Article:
Implementation science is at a sufficiently advanced stage that it is appropriate for the field to reflect on progress thus far in achieving its vision, with a goal of charting a path forward. In this debate, we offer such reflections and report on potential threats that might stymie progress, as well as opportunities to enhance the success and impact of the field, from the perspective of a group of US-based researchers.Ten mid-career extramurally funded US-based researchers completed a "pre-mortem" or a group brainstorming exercise that leverages prospective hindsight to imagine that an event has already occurred and to generate an explanation for it - to reduce the likelihood of a poor outcome. We came to consensus on six key themes related to threats and opportunities for the field: (1) insufficient impact, (2) too much emphasis on being a "legitimate science," (3) re-creation of the evidence-to-practice gap, (4) difficulty balancing accessibility and field coherence, (5) inability to align timelines and priorities with partners, and (6) overly complex implementation strategies and approaches.We submit this debate piece to generate further discussion with other implementation partners as our field continues to develop and evolve. We hope the key opportunities identified will enhance the future of implementation research in the USA and spark discussion across international groups. We will continue to learn with humility about how best to implement with the goal of achieving equitable population health impact at scale.

    View details for DOI 10.1186/s13012-022-01226-3

    View details for Web of Science ID 000840306000001

    View details for PubMedID 35964095

    View details for PubMedCentralID PMC9375077

  • Temporary PTSD Symptom Increases Among Individuals Receiving CPT in a Hybrid Effectiveness-Implementation Trial: Potential Predictors and Association With Overall Symptom Change Trajectory PSYCHOLOGICAL TRAUMA-THEORY RESEARCH PRACTICE AND POLICY Larsen, S. E., Mackintosh, M., La Bash, H., Evans, W. R., Suvak, M. K., Shields, N., Lane, J. M., Sijercic, I., Monson, C. M., Wiltsey Stirman, S. 2022; 14 (5): 853-861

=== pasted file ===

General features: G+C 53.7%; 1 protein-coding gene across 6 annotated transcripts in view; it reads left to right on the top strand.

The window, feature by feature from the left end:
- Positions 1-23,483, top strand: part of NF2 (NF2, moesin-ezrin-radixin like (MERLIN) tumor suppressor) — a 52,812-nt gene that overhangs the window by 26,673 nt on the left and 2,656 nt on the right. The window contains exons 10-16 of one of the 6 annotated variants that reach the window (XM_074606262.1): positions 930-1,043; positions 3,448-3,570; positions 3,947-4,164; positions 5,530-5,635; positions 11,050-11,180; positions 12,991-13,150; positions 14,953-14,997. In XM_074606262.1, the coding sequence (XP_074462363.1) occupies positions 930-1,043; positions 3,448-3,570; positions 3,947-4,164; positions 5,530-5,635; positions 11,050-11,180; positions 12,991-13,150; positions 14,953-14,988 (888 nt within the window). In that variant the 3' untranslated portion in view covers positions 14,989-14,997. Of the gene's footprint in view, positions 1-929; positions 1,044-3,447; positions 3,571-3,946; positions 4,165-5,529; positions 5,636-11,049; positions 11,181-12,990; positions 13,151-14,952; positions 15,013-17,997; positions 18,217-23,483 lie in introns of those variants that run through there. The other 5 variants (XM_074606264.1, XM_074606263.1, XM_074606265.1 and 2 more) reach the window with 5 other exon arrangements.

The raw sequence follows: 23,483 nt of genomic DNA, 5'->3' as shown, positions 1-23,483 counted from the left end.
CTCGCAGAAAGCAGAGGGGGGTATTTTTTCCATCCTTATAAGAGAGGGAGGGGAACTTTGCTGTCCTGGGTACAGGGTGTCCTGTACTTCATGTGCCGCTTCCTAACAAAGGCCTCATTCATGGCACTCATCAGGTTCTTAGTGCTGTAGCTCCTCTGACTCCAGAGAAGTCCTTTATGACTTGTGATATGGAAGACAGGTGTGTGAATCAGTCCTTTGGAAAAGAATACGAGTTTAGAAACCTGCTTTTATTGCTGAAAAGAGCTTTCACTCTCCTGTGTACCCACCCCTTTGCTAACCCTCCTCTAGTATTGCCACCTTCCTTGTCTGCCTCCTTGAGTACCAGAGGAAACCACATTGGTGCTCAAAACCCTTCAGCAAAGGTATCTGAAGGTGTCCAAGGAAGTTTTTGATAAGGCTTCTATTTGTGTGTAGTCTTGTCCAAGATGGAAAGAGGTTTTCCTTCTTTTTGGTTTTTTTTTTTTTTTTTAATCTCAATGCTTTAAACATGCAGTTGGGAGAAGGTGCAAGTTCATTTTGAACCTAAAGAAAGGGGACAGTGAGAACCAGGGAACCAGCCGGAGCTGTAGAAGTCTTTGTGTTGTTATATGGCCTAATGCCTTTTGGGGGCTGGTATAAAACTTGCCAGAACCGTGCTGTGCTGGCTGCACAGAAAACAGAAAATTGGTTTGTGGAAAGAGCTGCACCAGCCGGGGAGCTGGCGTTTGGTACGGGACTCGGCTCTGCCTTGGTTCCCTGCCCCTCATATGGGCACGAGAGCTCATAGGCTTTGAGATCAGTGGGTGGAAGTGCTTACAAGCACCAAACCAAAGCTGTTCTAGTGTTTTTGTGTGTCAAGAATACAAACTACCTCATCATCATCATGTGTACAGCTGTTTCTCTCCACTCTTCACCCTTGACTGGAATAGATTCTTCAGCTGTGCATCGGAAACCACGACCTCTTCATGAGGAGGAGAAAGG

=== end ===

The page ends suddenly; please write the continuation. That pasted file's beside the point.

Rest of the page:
Concern about symptom worsening with trauma-focused treatment may be one factor hindering the implementation of evidence-based treatments for PTSD, like cognitive processing therapy (CPT), despite evidence for their efficacy. Previous studies have examined the frequency and effect of symptom exacerbation, or temporary symptom increases, on outcomes, but primarily in randomized clinical trials.We examined this issue in a community sample of participants receiving CPT from front-line clinicians learning to deliver CPT in a randomized controlled implementation trial of training strategies. Patient participants (n = 183) completed self-report measures of PTSD symptoms at each session.Most participants (67.3%) experienced at least one temporary symptom increase during CPT (only 1.6% continued to have higher symptoms by the end of treatment). Demographic variables, comorbid conditions (i.e., depression, anxiety, substance use), and baseline PTSD symptom levels did not predict symptom increases. Importantly, symptom increases did not predict treatment noncompletion, posttreatment PTSD symptom levels, or loss of probable PTSD diagnosis. Moreover, growth curve modeling revealed that temporary symptom increases did not predict the trajectory of PTSD symptoms over the course of treatment.The rates of symptom increases, which were higher than in previous studies, may be attributed to a routine care sample or to the differences in session timing and measurement. These results add to a nascent literature documenting that symptom increases may be a normal, transient part of treatment that do not impact a patient's ability to have symptom improvement during a course of CPT. (PsycInfo Database Record (c) 2022 APA, all rights reserved).

    View details for DOI 10.1037/tra0000545

    View details for Web of Science ID 000814350400020

    View details for PubMedID 31971424

  • Associations between system, organizational, and individual characteristics with sustained EBP fidelity across mental health systems Stirman, S., Finley, E., Song, J., Masina, T., Aajmain, S., Lagdamen, J., Loskot, T., Swanson, K., LaBash, H., Lane, J., Sijercic, I., Liebman, R., Park, A., Shields, N., Monson, C. BMC. 2022
  • Delivery of Written Exposure Therapy for PTSD in a University Counseling Center PSYCHOLOGICAL SERVICES Morissette, S. B., Ryan-Gonzalez, C., Blessing, A., Judkins, J., Crabtree, M., Hernandez, M. F., Wiltsey-Stirman, S., Sloan, D. M. 2022